Both these elements which constitute tariff are subject to different levels of taxation. The government will stop capacity payments when the supply is interrupted for 18 days and the cause of interruption is not indemnified by the implementation agreement.




Energy payments

The power actually delivered to WAPDA is paid for by in arrears of the fuel cost component before the commercial operations date and energy purchase price thereafter. Subject to maximum prevailing rates from time to time, the company can fix the rates. This purchase price shall constitute of a fuel price component and a variable operations and maintenance cost component.

Supplementary charges

The company is entitled to submit to WAPDA invoices for supplemental charges which have occurred in the preceding month. Supplemental charges compensate the company in respect of certain pass through items listed in the power purchase agreement including most particularly penalties incurred by the company for changes in the fuel deliveries under the Fuel supply agreement. This also includes charges for unit start up, hot stand by and safety improvement charges.

Fuel supply agreement

The fuel supply agreement provides that the company shall purchase from PSO and PSO shall supply all the captive power company requirements for fuel, diesel, greases and additives for the plant during the 22 year term of the fuel supply agreement with effect from the specified initial delivery date. PSO is obliged to deliver fuel and oil to a nominated delivery point at the plant by pipeline, rail or road. The company shall agree to construct the necessary facilities for the receipt of such fuel in accordance with the internationally accepted standards of such storage sites, while PSO shall be obliged to construct, design, install and maintain at its own cost the equipment and facilities necessary for the delivery of fuel at the delivery point.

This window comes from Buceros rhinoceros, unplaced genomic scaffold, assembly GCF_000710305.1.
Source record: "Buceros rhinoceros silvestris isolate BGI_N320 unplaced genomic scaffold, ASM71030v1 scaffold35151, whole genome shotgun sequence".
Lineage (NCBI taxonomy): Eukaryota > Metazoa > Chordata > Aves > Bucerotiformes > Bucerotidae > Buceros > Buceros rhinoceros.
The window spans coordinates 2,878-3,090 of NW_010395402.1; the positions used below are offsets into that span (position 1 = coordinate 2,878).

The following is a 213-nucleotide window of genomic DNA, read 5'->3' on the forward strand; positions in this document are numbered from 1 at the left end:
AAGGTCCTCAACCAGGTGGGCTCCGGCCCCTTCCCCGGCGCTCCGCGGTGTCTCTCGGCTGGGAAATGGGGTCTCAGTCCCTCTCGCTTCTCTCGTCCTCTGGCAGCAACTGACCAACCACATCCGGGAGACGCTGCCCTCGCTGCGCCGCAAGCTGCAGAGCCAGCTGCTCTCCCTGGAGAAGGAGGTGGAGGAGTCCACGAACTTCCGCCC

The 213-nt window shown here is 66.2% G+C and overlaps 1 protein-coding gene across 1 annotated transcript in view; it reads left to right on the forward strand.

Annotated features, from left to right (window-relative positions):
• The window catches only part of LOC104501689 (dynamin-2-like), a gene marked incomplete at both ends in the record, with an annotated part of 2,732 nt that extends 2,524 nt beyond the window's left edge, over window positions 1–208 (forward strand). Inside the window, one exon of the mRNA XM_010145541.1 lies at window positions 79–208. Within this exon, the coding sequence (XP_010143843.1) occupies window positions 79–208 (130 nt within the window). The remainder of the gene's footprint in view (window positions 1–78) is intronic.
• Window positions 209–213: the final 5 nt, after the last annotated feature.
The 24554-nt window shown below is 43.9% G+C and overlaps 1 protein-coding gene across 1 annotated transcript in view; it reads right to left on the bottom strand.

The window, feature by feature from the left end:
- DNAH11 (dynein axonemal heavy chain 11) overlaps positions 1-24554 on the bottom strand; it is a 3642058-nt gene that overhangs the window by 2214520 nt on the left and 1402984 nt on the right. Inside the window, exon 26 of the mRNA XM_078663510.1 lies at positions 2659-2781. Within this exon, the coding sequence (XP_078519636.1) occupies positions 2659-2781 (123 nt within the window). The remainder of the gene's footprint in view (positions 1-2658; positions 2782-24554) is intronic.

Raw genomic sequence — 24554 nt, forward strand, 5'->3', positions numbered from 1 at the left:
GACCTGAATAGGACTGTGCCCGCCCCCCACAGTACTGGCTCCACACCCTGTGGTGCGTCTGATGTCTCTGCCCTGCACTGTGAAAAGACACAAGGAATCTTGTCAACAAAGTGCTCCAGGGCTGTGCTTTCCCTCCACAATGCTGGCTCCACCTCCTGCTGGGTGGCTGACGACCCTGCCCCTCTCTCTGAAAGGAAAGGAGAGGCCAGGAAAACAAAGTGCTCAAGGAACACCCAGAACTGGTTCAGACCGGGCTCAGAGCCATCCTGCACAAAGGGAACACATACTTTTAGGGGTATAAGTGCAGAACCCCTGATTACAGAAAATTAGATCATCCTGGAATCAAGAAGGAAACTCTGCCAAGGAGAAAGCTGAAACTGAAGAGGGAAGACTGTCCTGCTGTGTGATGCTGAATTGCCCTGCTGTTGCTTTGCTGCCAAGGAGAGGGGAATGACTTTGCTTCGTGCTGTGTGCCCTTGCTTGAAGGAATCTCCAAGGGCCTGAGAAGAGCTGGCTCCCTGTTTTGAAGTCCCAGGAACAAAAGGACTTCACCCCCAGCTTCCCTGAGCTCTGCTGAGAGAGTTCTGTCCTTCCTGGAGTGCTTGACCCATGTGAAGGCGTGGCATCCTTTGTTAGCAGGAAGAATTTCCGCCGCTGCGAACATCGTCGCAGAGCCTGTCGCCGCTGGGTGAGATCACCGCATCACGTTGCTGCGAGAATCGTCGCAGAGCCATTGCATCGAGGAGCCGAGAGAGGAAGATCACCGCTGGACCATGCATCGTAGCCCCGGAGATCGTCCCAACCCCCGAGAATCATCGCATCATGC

There are provisions for the advance consultation as to the volume of fuel to be supplied and 60 days in advance the company is obliged to submit a firm order for the fuel based on the estimate of the dispatch level provided to the company by WAPDA. The company is entitled to reduce the order and PSO shall accept a reduction of 10% or less without imposing any penalty. If the reduction is more than 20%, the company is liable to pay tanker demurrage costs to the extent of change of location as instructed by WAPDA.







  30 JUNE,97 (E) 30 JUNE,96 (E) 30 JUNE,95 (A) 31 DEC.,94 (A)
Sales 470,350 409,000 151,315 258,826
C.O.G.S 272,694 237,125 87,913 162,047
Gross profit 197,656 171,875 63,402 96,779
G&A expenses 5,511 5,012 2,179 5,120
Operating profit 192,145 166,863 61,223 91,659
Other income 11,000 10,000 10,222 10,210
  193,145 176,863 71,445 101,869
Financial & other charges 50,000 53,000 11,814 19,433
Workers fund 7,590 6,900 3,003 4,156
  57,590 59,900 14,817 23,589
PBT 127,965 116,963 56,628 78,280
Tax provision N/A N/A 1,294 (1,294)